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7 Effective Communication Strategies to Boost Productivity & Morale

There are countless benefits of effective workplace communication. When employees feel like they’re being heard, it creates a positive working environment. This leads to happy employees—and a happy workforce is a productive one ...
11 min read

Updated on September 01, 2022

Published on May 29, 2018

7 Effective Communication Strategies To Boost Productivity & Morale
Warning: This is not just another article on effective communication in the workplace. Those articles can be real snooze fests. This article is totally different. We’ve brought together research, trends and personal experience to bring you the absolute best roundup of effective communication strategies. These strategies are not only unique, but can also be implemented at your company today. Let’s dive in!

Why Effective Communication Strategies in the Workplace are Essential

There are countless benefits of effective workplace communication. When employees feel like they’re being heard, it creates a positive working environment. This leads to happy employees—and a happy workforce is a productive one. Proper communication also helps ensure that projects are completed as successfully and quickly as possible. In contrast, poor communication leads to mistakes, which affect the speed and quality of the project. Great communication also leads to ideas being shared. This, in turn, leads to greater innovation. In short, effective communication within an organization boosts morale and output, helps build trust among employees, increases loyalty, and can prevent major problems (like lawsuits) from arising. How do you improve communication? A recent study revealed that 79% of workers in the US say they are more likely to get their news through the office grapevine, as opposed to official corporate communications. According to that same report, 49% of workers are unhappy with the way senior management communicates. This doesn’t bode well for employee retention. Here’s why: HBR Study Image Source: Harvard Business Review According to the above study, the easiest ways for the company’s leadership to improve communication are to recognize employee achievements, give clear directions, make time for meeting with your employees, and create open environments to talk with subordinates.

Seven Effective Communication Strategies You Can Use Today

Keep reading for our favorite strategies for effective communication, and get ready to revolutionize your business.

1. Start Using the Right Tools for Your Business

Remember how the study by HBR said the second most common communication issue is not giving clear instructions? Well, if you’re simply “telling” your employees what to do without giving them any kind of guidance, that’s a BIG problem. Luckily, tools can help with that.. But you want to avoid using too many tools. Multiple channels can get confusing fast. That’s why I’m only suggesting three tools, each with a very specific purpose:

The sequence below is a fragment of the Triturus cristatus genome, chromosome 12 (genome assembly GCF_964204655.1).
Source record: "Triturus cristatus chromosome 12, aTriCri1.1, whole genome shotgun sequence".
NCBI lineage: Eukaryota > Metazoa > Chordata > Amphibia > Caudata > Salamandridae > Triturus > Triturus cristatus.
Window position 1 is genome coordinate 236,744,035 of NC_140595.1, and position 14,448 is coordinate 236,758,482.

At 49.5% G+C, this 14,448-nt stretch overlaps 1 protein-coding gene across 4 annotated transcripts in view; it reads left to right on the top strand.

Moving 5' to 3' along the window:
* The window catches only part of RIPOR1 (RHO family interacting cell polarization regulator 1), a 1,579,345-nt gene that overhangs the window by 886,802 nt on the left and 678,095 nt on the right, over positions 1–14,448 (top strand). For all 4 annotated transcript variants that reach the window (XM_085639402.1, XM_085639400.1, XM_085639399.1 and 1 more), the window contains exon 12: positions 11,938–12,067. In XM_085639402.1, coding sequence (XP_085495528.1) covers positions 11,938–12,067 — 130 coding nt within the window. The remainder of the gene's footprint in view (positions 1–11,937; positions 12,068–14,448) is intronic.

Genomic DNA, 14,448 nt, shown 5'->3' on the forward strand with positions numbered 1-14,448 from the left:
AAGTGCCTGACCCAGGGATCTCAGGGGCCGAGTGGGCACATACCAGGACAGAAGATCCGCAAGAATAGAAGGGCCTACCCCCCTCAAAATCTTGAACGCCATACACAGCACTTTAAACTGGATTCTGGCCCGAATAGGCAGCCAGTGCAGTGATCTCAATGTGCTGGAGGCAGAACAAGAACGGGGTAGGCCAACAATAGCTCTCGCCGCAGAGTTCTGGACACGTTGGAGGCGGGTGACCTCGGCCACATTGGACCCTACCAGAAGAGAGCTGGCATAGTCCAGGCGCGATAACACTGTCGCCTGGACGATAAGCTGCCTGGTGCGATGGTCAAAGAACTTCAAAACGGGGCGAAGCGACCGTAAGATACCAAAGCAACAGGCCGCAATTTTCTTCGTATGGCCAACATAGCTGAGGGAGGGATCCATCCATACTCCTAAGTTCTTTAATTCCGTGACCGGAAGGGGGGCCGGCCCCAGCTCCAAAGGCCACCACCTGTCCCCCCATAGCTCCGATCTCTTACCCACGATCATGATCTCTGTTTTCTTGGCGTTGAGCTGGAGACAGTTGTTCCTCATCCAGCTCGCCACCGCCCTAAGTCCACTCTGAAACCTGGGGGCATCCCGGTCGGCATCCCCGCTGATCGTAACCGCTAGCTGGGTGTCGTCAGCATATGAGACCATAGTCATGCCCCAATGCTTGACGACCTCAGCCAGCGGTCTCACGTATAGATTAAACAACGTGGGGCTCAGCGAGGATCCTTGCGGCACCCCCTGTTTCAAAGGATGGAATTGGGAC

1. Monday, a project management tool
  2. Slack, a chat communication tool
  3. Zoom, a video communications tool
The first tool—Monday—makes it easy to manage your projects across teams without anything slipping through the cracks. Monday Softward Image It’s intuitive and lets you see what everyone’s working on in a single glance, but what I really love is how it provides a totally seamless communication experience. Monday allows you to connect with your team from anywhere in the world and add tasks to a drag-and-drop spreadsheet, which saves time by eliminating email and phone calls. For a quick run-through of all of its features, check out this video. While you can communicate directly on Monday’s platform for individual tasks, I also like to have a sort of “chat room” for employees to interact. That’s where chat software comes in. If you haven’t already heard, Slack is a fantastic cloud-based collaboration tool that easily keeps everyone on your team in the loop. Of course, once you’re a Slackophile (yes, I made that up), there are all kinds of shortcuts that will further boost your productivity and save time. Check out these Slack tips by Noah Kagan from Sumo. Zoom also has a cross-platform chat that is worth checking out if you want to go from three tools to two. Additionally, Zoom’s video integrates with Slack, so you can have a seamless chat to meeting experience using both tools. Now you’ve got a way to effortlessly communicate tasks and projects online (thanks Monday!) and your entire team is talking with one another via chat (well, hello there Slack). The only thing you really need now is a way to communicate visually. Enter Zoom. Having employees or team members in different countries makes it just about impossible to gather everyone in the boardroom for a quick update on your new project. Heck, even having everyone meet from different departments in the same building can be difficult. Zoom Signup Image Zoom is a powerful software that allows employees to connect via video conference. Organize an online meeting, provide online training to staff, create a Zoom conference room for collaborative projects, or set up a live virtual event where participants can connect with the speakers. Video is far superior to audio as a way to connect with co-workers, and it offers a better avenue for communication. One last bonus tip—I like to use Calendly to schedule meetings across various time zones. That way you can avoid the back and forth of trying to find the right time. The truth is that there’s no shortage of awesome tools you can use to boost company communications. But these three tools are cream of the crop!

2. Encourage Two-Way Communication

While not all communication needs to be two-way, there does need to be a bigger emphasis on some back-and-forth. For example, encouraging your employees to ask questions or voice their opinions helps them feel empowered, which leads to greater performance. (And fewer mistakes.) So how do you make sure you’re creating the right environment to encourage constructive two-way communication, especially between superiors and subordinates? The easiest way to do this is to set up recurring meetings to discuss an employee’s (and manager’s) work. The best way to do that is to go beyond written communication and set up an in-person meeting or a video meeting with Zoom. First, ask your employee about what she did well and have her provide as much detail as possible. You should also provide positive feedback on what she did well. Then, ask her what she might do differently next time. You should also suggest, in a positive way, what she might do differently. There are multiple advantages to this approach: you tell your employee what you did and didn’t like, while also helping her build confidence and set goals. Score! Plus, research suggests that the majority of workers prefer constructive comments rather than praise or recognition. And, more specifically, research shows that novices prefer positive feedback while experts relish the negative. Giving productive feedback to colleagues is an art form, and when executed respectfully, it can strengthen relationships and improve the working environment.